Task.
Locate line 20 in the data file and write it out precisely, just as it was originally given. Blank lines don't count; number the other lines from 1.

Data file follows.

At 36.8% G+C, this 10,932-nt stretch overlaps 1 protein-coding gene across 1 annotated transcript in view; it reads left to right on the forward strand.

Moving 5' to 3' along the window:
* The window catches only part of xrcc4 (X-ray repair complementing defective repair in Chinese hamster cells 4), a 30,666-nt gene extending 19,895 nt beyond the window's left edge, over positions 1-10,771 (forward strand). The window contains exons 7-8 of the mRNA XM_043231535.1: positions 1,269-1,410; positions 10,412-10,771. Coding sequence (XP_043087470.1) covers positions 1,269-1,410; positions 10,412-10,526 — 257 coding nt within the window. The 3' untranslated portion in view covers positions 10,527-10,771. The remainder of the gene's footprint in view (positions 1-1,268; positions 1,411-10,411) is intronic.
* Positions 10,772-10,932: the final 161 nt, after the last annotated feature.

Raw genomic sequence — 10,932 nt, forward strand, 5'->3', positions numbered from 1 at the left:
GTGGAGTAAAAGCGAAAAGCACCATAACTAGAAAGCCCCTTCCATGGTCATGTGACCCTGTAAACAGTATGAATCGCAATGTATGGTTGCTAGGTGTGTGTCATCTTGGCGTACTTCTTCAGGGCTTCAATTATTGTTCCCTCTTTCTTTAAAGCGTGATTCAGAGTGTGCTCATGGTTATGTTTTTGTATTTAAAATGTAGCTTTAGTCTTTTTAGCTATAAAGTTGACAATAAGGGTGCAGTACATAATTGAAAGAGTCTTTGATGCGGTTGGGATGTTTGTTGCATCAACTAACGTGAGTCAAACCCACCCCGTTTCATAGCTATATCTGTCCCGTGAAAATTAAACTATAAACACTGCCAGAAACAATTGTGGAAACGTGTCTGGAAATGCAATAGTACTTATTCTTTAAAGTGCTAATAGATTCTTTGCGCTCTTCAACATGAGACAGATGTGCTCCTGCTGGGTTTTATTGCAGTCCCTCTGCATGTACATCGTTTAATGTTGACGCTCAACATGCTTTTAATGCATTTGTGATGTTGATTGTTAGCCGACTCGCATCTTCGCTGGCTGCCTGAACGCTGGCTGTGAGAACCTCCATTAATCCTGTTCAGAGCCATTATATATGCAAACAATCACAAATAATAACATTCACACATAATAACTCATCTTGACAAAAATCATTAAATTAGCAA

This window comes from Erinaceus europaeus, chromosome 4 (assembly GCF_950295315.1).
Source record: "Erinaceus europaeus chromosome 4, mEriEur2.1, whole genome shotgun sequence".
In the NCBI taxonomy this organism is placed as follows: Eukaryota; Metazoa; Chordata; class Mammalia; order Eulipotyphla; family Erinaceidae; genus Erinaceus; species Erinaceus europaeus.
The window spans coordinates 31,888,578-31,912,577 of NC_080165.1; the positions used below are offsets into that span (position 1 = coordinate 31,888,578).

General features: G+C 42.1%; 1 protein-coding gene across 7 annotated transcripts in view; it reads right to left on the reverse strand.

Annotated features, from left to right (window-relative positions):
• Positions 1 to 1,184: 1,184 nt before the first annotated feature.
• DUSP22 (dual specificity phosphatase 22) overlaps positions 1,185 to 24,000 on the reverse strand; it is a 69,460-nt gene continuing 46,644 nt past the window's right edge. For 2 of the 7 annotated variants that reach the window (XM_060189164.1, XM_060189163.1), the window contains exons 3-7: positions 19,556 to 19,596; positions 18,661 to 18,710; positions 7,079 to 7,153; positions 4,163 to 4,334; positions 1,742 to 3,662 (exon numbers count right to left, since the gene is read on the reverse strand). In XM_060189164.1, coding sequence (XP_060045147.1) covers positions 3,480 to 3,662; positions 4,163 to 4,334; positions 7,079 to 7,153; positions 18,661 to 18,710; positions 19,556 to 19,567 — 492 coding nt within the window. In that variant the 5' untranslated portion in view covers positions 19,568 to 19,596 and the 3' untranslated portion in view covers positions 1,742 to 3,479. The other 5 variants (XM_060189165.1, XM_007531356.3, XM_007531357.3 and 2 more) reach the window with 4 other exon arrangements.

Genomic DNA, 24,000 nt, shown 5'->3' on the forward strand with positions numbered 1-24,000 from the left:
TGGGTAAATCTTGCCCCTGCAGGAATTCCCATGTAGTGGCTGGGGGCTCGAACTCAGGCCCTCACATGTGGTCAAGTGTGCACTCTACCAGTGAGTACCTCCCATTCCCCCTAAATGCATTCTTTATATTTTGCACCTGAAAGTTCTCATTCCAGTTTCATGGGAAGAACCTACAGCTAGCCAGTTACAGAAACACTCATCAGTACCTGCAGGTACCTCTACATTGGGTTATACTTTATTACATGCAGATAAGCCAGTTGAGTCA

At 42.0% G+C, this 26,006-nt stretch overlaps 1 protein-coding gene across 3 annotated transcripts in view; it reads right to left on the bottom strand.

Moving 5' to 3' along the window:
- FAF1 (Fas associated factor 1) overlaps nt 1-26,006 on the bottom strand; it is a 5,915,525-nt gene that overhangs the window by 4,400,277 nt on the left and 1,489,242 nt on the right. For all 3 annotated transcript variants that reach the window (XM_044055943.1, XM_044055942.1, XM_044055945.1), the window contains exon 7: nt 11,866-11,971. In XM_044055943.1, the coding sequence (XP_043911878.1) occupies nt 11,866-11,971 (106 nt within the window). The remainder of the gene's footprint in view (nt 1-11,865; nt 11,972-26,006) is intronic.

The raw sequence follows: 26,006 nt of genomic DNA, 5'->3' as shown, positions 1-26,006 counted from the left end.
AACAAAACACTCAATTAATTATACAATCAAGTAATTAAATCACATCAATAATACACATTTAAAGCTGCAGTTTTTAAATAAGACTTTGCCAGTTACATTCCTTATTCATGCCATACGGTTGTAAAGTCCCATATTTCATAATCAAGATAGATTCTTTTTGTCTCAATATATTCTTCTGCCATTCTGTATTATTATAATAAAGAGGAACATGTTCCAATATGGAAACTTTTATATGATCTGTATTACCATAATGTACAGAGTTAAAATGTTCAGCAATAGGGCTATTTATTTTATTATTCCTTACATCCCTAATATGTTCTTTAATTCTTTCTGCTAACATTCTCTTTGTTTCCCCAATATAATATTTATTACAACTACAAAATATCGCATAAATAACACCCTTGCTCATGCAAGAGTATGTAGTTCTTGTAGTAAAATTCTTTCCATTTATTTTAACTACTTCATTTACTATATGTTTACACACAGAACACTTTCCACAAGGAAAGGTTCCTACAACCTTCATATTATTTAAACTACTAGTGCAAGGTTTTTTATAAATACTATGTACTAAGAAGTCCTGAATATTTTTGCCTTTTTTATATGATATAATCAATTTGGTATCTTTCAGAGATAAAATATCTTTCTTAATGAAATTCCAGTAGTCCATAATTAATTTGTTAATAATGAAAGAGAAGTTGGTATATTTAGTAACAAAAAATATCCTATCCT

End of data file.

The raw sequence follows: 26,006 nt of genomic DNA, 5'->3' as shown, positions 1-26,006 counted from the left end.